Managing Staff Turnover

There was an article in American Banker last week titled “Big Ideas for Banks in 2014”, and one of the topics focused on the importance of retaining talented employees at bank branches. The article mentioned that high levels of employee turnover can hurt the ‘relationship’ between customers and the bank, which in turn can impact the bank’s ability to retain accounts.

This theme was also very evident in JD Power’s 2013 Small Business Banking Study (released in October 2013). Analysis of study data found that 43% of small business customers had their account manager changed during the past 12 months, and of those, 13% report that their account manager changed two or more times.The impact on satisfaction is significant, as shown in the chart below.

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More importantly, turnover of small business account managers can also have a significant impact on financial performance. Study data clearly shows that small business customers who experience account manager turnover report lower levels of intended loyalty and share of wallet held with the institution. Turnover of account managers also drives an increase in reported problems, which can also be costly for financial institutions through the allocation of valuable resources and labor time associated with problem resolution.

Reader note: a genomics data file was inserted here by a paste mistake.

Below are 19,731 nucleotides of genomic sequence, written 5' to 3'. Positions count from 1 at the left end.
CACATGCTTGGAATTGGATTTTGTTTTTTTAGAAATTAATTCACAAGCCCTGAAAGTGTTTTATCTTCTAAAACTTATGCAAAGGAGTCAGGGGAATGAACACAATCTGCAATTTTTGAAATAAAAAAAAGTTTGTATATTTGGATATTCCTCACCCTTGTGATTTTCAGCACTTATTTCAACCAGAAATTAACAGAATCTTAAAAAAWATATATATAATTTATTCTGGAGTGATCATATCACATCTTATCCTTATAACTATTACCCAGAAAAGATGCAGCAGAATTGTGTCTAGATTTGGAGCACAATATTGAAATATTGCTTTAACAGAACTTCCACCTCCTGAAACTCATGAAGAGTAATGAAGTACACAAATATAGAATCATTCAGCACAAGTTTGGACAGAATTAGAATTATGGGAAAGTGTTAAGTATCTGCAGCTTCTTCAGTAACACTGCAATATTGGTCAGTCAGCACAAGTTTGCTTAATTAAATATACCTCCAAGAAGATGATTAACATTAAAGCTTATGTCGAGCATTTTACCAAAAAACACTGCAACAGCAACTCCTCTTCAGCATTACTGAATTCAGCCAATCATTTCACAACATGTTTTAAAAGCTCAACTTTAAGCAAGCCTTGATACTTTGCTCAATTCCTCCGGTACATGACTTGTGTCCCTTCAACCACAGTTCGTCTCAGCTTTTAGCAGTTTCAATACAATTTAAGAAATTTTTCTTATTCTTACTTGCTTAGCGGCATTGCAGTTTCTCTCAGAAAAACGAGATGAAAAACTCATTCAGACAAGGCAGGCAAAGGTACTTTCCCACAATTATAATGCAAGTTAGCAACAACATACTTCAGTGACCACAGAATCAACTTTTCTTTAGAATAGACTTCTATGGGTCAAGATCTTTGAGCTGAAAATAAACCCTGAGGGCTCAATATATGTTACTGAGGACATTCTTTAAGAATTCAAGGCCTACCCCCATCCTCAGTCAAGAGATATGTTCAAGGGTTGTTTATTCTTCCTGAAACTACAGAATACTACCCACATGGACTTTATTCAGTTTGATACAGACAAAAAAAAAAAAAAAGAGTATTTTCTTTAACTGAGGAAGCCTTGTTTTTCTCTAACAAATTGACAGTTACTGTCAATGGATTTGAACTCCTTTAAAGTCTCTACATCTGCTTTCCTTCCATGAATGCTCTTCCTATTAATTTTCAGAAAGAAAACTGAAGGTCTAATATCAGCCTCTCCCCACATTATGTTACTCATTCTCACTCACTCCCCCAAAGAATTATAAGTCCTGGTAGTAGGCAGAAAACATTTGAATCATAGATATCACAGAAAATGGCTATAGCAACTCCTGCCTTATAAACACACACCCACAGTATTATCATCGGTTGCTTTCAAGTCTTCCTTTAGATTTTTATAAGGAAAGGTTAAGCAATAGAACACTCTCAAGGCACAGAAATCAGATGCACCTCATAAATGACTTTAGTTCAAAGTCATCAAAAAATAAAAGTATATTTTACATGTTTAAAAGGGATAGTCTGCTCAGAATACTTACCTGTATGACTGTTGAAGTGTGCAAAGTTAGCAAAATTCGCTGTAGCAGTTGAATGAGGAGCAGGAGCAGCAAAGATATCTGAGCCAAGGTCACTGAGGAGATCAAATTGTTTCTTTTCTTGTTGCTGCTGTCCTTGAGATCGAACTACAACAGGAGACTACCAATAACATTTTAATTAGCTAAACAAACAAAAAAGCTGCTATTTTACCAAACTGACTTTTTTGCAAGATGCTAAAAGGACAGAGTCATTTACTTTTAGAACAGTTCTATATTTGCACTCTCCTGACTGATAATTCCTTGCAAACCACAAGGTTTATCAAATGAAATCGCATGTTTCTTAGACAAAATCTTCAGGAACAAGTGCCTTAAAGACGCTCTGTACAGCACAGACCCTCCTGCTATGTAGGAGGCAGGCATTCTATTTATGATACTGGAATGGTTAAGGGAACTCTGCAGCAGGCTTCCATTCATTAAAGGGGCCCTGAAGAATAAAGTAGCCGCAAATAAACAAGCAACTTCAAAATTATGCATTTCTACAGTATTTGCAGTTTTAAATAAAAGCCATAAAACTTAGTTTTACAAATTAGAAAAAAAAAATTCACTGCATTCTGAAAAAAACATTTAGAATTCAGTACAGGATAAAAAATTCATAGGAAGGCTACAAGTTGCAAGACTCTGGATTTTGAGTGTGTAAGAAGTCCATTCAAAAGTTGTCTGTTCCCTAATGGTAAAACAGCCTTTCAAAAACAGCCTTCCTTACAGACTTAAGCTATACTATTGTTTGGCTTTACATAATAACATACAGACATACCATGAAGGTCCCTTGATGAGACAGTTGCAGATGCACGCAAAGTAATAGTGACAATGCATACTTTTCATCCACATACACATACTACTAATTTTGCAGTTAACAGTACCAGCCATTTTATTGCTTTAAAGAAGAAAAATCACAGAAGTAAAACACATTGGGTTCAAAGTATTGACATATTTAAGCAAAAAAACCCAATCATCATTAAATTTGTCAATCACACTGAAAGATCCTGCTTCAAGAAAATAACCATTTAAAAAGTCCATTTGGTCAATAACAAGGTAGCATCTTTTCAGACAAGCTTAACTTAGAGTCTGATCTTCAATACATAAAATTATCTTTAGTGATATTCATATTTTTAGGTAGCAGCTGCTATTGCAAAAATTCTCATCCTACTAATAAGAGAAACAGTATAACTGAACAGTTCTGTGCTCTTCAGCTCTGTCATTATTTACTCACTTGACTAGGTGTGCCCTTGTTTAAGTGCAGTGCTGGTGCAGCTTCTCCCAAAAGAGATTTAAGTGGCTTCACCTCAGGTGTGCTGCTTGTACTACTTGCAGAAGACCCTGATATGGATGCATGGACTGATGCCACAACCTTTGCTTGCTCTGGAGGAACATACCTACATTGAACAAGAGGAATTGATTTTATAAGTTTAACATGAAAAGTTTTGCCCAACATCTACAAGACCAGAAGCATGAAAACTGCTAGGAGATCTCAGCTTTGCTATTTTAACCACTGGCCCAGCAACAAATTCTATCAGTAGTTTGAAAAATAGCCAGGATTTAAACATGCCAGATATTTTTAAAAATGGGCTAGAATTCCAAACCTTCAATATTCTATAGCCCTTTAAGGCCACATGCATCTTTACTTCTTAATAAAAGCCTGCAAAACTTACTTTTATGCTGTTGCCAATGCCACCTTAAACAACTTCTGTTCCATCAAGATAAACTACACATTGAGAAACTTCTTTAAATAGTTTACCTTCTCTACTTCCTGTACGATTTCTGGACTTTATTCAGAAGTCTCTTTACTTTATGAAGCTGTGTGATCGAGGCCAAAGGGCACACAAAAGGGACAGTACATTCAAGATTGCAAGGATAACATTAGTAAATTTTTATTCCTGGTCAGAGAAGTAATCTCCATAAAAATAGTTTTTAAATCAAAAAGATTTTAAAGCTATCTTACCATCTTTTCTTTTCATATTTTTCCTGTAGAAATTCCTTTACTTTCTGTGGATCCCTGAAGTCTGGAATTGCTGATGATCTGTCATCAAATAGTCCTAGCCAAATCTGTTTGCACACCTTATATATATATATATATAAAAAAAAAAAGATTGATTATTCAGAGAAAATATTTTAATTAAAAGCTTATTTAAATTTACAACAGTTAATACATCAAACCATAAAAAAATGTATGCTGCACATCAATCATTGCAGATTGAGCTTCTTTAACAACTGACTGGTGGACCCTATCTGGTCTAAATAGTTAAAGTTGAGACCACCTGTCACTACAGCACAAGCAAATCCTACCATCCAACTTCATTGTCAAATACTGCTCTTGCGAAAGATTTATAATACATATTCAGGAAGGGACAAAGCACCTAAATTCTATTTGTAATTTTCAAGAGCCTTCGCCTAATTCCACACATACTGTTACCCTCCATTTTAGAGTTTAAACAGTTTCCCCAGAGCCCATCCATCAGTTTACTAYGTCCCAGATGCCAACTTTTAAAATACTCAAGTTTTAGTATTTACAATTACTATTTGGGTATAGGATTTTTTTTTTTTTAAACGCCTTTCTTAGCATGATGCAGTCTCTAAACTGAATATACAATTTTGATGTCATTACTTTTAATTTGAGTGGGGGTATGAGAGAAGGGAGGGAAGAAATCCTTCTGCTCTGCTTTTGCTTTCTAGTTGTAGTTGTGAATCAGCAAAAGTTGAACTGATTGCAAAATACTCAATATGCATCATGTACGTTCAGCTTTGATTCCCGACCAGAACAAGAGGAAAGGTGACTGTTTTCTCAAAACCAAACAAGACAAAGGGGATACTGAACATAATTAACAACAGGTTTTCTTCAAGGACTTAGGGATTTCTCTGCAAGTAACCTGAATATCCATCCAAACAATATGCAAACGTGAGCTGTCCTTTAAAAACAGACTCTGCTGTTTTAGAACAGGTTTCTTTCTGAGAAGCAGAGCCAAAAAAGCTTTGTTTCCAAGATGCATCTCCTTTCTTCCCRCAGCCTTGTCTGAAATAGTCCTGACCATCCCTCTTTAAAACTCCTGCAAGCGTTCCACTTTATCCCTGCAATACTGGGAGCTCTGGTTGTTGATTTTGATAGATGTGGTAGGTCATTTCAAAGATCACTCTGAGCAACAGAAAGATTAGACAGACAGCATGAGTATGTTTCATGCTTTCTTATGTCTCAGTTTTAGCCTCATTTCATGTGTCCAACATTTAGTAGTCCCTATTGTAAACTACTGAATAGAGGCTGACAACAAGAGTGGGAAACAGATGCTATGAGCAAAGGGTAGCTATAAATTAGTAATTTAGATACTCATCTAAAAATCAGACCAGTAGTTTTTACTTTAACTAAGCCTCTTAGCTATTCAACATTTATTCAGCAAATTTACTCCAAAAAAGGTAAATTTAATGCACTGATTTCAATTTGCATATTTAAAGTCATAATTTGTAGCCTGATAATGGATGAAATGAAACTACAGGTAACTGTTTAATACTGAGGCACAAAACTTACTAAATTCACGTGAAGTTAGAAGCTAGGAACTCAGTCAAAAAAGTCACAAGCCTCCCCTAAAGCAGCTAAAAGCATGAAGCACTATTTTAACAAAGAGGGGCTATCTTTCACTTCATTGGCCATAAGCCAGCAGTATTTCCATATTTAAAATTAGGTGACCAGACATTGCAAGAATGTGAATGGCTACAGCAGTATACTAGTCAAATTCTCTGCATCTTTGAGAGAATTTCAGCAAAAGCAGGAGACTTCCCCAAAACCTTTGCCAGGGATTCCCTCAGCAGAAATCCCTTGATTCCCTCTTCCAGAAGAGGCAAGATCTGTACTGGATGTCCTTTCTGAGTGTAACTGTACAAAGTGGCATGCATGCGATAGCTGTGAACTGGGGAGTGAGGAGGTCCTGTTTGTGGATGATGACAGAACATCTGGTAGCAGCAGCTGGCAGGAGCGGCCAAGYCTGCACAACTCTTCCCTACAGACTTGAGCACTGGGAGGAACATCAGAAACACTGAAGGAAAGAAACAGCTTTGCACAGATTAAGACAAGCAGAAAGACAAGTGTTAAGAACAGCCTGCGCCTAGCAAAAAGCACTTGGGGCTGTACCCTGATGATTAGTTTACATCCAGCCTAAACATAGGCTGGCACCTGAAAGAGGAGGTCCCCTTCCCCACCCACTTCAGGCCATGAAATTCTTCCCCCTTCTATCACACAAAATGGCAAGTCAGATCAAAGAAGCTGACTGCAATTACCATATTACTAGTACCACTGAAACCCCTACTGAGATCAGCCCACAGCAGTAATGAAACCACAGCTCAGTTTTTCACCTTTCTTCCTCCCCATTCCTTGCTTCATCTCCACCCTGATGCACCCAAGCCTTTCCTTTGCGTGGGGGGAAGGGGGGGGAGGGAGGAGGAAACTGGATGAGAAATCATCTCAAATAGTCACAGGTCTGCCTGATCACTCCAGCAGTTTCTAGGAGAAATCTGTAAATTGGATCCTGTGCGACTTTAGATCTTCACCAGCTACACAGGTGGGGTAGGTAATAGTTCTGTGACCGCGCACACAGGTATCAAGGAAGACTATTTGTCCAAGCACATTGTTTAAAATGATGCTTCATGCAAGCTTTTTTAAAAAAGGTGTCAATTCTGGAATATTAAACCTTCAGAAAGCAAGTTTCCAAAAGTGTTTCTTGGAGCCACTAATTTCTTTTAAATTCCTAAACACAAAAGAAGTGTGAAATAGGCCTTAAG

But while an ideal scenario is for financial institutions to keep account manager assignments stable over time, in reality, changes will occur for a variety of reasons. In those cases, there are some best practices that financial institutions can follow that may mitigate the negative impact of account manager changes:

First, it is important that institutions act quickly when account management changes. Customers who are affected by a change should be notified as soon as possible and introduced to their new account manager. Delaying the notification can ultimately have a negative impact on customers’ overall banking experience, especially customers who attempt to contact their account manager and learn they are no longer there.

Second, it is critical that newly assigned account managers reach out to their customers and schedule a time to meet with them. During this meeting, it is important for the new account manager to establish an understanding of the customer’s needs and expectations (e.g., how often customers want to meet, what communication method customers prefer).

Third, new account managers must ensure they are providing the most appropriate solutions based on the customer’s business needs. They must be responsive to customer contacts, responding on the same day of the contact, if possible, and proactively reaching out to customers at least once every three months.

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